In this July 30, 1969 file photo, astronaut Edwin E. Aldrin Jr. walks on the surface of the moon. A federal judge in Kansas has ruled that a bag used to collect lunar samples during the first manned mission to the moon legally belongs to an Illinois woman who bought it for $995 when it was mistakenly sold during a government auction. (Neil Armstrong, NASA via AP, File) A bag used to collect lunar samples during the first manned mission to the moon legally belongs to an Illinois woman who bought it for $995 when it was mistakenly sold during a government auction, a judge ruled Wednesday. Judge J. Thomas Marten, of the U.S. District Court in Wichita, said he doesn’t have the authority to reverse the sale of the bag used during the Apollo 11 moon mission in July 1969, even though it shouldn’t have gone up for auction.
The white bag, which has lunar material embedded in its fabric and which the government considers ”a rare artifact, if not a national treasure,” was mistakenly sold as part of a criminal case against Max Ary, the former director of the Kansas Cosmosphere and Space Center, a museum in Hutchinson. Ary was convicted in November 2005 of stealing and selling museum artifacts, including some that were on loan from NASA.
Investigators found the Apollo 11 lunar bag in 2003 during a search of Ary’s garage. The government contends that due to a mix up in inventory lists and item numbers, the bag was mistakenly thought to be a different bag that the government recovered. Ary had auctioned off that bag, which was used during the 1972 Apollo 17 lunar landing, for $24,150 in 2001.
The U.S. Attorney’s Office wanted Marten to set aside the final forfeiture order and rescind the Apollo 11 bag’s sale to Nancy Carlson in Inverness, Illinois, saying that NASA hadn’t been properly notified of its forfeiture because the bag was misidentified. When she bought the bag, Carlson only knew that it had been used in a space flight, but not which one.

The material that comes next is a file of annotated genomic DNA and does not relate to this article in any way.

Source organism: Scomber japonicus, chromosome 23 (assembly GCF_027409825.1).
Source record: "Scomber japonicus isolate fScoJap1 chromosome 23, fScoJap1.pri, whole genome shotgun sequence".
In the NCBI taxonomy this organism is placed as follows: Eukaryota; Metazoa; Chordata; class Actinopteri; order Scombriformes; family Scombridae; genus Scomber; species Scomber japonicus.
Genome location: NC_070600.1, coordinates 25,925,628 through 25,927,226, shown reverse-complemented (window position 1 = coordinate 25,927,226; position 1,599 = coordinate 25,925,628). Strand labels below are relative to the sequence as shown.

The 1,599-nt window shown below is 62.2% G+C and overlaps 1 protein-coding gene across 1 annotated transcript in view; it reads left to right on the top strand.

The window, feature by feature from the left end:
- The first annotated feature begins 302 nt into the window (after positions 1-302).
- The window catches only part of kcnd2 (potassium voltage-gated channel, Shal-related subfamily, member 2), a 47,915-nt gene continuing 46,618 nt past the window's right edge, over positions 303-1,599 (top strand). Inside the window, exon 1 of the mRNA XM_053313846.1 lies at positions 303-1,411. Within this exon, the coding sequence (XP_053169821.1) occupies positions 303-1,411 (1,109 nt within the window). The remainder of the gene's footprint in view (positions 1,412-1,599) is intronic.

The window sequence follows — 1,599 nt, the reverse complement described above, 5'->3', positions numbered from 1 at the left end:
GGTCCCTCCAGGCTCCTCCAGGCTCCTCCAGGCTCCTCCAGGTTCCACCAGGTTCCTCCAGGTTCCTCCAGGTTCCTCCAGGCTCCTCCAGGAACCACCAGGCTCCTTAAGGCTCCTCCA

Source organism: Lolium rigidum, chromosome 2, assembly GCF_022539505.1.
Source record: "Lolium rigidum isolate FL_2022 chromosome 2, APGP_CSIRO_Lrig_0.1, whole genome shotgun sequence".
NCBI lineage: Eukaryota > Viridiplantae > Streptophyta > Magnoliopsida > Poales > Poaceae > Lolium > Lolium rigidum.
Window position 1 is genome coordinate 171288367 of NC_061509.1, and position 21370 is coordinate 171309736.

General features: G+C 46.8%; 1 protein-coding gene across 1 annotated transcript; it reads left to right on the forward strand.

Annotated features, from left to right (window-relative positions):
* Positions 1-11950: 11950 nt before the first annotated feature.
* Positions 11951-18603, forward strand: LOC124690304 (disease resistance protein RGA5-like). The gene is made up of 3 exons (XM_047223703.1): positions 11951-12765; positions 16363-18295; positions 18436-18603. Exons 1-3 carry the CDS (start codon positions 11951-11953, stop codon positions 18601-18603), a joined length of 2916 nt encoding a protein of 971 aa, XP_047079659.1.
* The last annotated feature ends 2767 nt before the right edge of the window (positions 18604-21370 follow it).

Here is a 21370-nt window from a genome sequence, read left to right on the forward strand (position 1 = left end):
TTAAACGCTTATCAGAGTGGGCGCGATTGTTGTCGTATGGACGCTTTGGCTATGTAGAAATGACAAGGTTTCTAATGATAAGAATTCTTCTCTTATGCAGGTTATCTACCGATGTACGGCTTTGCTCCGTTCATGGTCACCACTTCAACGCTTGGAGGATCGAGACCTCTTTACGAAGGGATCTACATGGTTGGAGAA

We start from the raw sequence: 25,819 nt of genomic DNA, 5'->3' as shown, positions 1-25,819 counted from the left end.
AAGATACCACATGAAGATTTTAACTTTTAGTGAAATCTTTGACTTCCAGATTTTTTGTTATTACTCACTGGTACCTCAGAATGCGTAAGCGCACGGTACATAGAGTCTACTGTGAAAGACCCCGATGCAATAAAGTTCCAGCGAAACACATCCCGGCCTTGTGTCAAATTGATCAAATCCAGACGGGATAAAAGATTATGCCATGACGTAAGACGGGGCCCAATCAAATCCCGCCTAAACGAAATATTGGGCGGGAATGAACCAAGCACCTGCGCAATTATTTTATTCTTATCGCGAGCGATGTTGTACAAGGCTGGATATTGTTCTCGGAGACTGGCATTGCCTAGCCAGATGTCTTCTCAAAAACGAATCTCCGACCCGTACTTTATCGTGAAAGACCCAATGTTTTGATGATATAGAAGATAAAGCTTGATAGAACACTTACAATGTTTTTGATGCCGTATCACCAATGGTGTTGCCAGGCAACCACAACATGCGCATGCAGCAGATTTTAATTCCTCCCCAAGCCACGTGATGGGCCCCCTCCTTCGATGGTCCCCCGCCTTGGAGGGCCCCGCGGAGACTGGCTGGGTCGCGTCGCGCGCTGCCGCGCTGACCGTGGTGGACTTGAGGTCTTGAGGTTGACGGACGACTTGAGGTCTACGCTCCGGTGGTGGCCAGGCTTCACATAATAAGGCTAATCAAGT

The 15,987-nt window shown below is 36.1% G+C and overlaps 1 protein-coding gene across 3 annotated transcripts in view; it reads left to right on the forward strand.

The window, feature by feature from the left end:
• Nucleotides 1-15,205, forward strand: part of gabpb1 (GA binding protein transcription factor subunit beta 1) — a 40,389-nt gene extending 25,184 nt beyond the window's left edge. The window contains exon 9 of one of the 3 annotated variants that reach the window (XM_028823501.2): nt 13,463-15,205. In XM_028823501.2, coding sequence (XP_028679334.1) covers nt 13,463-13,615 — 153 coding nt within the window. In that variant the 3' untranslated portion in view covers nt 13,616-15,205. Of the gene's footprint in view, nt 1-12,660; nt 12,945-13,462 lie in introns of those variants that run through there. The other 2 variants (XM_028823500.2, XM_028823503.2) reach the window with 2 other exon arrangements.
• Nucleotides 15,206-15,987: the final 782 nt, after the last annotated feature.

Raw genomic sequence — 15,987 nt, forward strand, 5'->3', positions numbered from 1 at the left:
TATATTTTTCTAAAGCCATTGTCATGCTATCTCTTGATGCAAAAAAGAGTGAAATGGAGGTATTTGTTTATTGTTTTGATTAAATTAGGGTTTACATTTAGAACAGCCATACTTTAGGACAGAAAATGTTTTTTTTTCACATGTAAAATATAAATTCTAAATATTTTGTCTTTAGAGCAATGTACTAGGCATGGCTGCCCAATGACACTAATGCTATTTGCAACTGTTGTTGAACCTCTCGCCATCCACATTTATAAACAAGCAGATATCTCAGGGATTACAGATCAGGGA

But Marten ruled that he didn’t have the authority to do that. The government obtained title to the bag and sold it to a good faith purchaser in a sale according to law, he noted.
NASA learned that the Apollo 11 bag had been sold without notice or permission when Carlson sent it to NASA at the Johnson Space Center in Houston for authentication. Carlson separately sued NASA in June in a federal court in Illinois, seeking the return of the bag.
Marten stopped short of ordering NASA to return the bag, noting that such a motion must be filed in the district where the property was seized.
The judge said NASA was a victim in this case, and that the importance and desirability of the bag stems solely from the efforts of the men and women of NASA whose ”amazing technical achievements, skill and courage in landing astronauts on the moon and returning them safely have not been replicated in the almost half a century since the Apollo 11 landing.”
”Perhaps that fact, when reconsidered by the parties, will allow them to amicably resolve the dispute in a way that recognizes both of their legitimate interests, including Ms. Carlson’s legitimately acquired interest in the bag,” the judge wrote.
It unclear how much the Apollo 11 bag might fetch if auctioned off again and with the full knowledge of its significance.
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